We’ve a windowful of Wisemans for the month of June; paintings by David and pots by Betty. Twisted and tangled, thrown, dripped, brushed. Rivers and trees, woodland water and clay turned on a rainbow. Continue reading “Wiseman & Wiseman”
The River Lea at Mill Bridge in Wheathampstead one day last September. Another walk from the between lockdown daze. It seemed we were always walking back then, but nowadaze it’s let your fingers do the walking, typing keyboard dreams of freedom, stuck indoors again. Continue reading “Wheathampstead & Back Again”
Another Covid walk, this time back in early September last year. We’d been wondering about returning to Hatfield Forest for months, but each time we checked the National Trust website we were discouraged from visiting. The car park had to be booked in advance, and whenever we tried it appeared to be full. You will be turned away if you arrive without booking. So, in the end, we decided to drive to the nearby village of Hatfield Broad Oak and walk to the forest from there. Continue reading “Hatfield Forest”
We crossed the footbridge at Newport railway station, over the West Anglia Main Line between Elsenham and Audley End, forty miles north along the route from London Liverpool Street to Cambridge. The track was quiet, the train had just disappeared and taken all the noise and commotion with it. We were left with a few bubbles of birdsong in its wake. Continue reading “Newport, Widdington & Debden”
This was another walk we’d done before, so once again we were going over old ground, but not necessarily knowing the way. We may have already been here but that doesn’t mean we’d left our mark. We were backtracking but we were not remembered and we all look different every time. Continue reading “Paglesham”
A small film about a small river.
I’d seen this delightful little film on Caught By The River, and when I asked Jonathan Gibbs if we might share it on Frames of Reference his reply was Yes, absolutely, great! Isabella spent all of lockdown with us, during which time she filled her bedroom with twigs, branches and other bits and pieces that you will see in the film. She made the herons out of wire and wood, and carved many small fish which swim through the film from start to finish. And then he showed me a website I’d not seen before, called Psyche. The words below are taken from their anonymous post. Continue reading “Keith Water”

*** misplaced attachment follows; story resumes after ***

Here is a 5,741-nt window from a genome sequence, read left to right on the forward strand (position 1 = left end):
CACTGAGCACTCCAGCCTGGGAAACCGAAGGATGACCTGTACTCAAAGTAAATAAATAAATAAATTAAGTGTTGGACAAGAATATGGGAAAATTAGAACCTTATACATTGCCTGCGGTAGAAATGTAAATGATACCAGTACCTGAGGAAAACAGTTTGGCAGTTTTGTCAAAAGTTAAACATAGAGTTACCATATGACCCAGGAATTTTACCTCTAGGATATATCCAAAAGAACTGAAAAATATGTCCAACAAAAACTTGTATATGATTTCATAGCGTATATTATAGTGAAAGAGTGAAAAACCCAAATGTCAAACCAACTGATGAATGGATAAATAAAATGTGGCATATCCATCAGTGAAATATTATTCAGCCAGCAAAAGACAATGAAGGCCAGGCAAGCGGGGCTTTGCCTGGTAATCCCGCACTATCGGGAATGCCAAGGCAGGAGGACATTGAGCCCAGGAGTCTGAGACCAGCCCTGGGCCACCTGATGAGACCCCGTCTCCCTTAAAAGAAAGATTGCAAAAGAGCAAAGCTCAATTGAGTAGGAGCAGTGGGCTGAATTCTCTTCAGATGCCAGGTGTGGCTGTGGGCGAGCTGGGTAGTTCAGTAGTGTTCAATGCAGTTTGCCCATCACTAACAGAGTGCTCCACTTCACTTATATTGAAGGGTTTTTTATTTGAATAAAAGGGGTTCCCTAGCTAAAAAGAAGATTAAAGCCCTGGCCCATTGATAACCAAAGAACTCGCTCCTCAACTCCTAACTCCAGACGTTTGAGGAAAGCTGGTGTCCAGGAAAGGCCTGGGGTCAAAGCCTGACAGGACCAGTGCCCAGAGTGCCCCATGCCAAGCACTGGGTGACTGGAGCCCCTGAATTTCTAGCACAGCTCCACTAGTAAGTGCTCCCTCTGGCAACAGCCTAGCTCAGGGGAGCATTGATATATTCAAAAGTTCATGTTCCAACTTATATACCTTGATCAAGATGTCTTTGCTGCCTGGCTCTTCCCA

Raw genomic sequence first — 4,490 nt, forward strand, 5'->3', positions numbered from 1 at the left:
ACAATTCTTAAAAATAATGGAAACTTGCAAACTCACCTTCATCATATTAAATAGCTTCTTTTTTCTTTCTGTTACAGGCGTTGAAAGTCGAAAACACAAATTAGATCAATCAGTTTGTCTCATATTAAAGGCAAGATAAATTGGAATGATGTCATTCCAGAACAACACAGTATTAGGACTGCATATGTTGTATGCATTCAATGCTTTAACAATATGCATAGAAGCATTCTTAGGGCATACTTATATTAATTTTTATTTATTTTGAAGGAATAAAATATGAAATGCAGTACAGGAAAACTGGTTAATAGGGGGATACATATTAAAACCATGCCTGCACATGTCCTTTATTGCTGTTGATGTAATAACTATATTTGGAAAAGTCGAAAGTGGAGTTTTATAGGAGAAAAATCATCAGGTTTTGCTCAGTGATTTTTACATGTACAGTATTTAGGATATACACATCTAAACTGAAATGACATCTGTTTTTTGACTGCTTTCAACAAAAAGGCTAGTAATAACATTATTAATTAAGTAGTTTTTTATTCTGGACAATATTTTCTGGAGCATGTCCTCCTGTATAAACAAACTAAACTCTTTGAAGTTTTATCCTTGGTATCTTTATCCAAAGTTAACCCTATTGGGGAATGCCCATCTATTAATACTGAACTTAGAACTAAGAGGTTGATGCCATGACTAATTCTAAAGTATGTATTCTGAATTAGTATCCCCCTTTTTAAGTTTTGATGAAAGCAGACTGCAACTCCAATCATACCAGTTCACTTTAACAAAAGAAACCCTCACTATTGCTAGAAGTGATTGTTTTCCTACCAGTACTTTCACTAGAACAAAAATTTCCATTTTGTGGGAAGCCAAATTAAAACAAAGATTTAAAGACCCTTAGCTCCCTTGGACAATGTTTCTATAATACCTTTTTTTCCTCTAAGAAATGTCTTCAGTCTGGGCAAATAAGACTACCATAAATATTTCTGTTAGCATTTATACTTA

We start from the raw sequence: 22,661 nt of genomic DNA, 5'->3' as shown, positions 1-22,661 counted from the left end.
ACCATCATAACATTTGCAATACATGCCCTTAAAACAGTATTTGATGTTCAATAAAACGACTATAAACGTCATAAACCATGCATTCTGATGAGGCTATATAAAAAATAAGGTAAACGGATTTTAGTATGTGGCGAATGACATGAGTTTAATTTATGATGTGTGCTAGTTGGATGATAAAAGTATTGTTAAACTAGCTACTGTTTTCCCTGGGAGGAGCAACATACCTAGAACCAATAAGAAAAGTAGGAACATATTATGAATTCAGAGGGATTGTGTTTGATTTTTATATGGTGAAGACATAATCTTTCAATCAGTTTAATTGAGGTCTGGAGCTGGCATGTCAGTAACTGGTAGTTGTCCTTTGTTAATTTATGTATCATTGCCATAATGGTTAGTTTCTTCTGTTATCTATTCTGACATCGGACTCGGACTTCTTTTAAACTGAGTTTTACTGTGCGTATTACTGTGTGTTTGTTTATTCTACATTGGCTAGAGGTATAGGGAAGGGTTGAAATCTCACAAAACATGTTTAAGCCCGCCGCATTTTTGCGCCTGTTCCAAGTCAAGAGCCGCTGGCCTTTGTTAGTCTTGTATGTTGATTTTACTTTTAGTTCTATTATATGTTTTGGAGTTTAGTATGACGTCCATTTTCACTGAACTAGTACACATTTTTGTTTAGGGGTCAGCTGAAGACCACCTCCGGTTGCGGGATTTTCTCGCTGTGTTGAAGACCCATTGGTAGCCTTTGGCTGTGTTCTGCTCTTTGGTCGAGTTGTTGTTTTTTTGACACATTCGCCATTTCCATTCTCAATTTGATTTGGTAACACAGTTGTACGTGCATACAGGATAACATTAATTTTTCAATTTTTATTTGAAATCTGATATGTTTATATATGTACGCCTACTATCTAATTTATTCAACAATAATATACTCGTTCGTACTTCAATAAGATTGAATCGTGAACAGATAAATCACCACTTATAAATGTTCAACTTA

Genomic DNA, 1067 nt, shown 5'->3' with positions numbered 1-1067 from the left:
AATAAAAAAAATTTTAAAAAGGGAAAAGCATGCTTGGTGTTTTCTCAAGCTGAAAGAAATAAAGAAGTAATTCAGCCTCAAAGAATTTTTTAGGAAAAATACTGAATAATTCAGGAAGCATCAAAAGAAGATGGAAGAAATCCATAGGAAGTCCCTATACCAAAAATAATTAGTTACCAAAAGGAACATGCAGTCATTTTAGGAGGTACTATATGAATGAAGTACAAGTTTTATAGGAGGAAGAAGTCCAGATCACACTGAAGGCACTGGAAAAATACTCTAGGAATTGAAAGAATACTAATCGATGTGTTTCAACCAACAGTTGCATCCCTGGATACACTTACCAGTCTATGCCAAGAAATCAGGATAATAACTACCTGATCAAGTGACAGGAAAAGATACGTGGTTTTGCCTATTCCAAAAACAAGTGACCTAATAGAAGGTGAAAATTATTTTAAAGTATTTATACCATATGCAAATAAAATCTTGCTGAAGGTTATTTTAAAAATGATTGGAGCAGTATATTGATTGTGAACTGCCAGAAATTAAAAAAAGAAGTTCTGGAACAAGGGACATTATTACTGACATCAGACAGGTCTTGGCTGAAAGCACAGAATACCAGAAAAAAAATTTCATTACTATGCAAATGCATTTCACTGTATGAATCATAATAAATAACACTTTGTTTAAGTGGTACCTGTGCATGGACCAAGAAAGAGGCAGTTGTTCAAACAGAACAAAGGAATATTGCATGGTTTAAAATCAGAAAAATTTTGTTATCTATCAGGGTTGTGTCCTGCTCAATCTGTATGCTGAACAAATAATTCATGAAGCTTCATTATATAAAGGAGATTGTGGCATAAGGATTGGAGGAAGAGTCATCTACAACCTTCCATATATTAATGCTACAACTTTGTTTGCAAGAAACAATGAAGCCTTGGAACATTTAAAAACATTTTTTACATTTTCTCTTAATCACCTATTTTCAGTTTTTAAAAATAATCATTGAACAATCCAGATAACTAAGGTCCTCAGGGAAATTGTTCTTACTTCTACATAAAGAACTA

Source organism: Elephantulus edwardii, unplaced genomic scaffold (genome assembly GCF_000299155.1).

The plan was to take a circular walk from Kelvedon to Coggeshall and back again via Feering through gentle Essex farming countryside. That was the promise of the guidebook, Walks In The Country Near London, but it had slept on our bookshelf since 2003 and it needed waking up. Or perhaps it’s fairer to say we needed waking up, because it seemed like we stumbled and fell at the first hurdle. Continue reading “Comfrey & Coggeshall Grange Barn”
Two days on the island was playing tricks with my head. Maybe it was the heat. But for our first outing we escaped the endless tourist stroll around the streets of Ortigia and headed for Fonte Ciane, and the promise of a gentle walk upstream along the banks of the river to its source. No more aimless wandering, now we had a goal, what could be more simple? The directions were straightforward, it was listed in all the guidebooks, we crossed over to the mainland and followed the signs. Continue reading “Fonte Ciane”
Waterlog is a short documentary which tells the story of writer Joe Minihane and his battle with anxiety. Finding an antidote in the form of wild swimming Joe sets out to retrace the route of environmentalist Roger Deakin’s nature writing classic, Waterlog. In a journey that takes him to every corner of the UK he eventually finds relief, not just in the cold waters he swims in, but by being open and honest about his mental health.
Further downstream is a weir and rocky lagoons also some icy cold fresh water streams fed by underground sources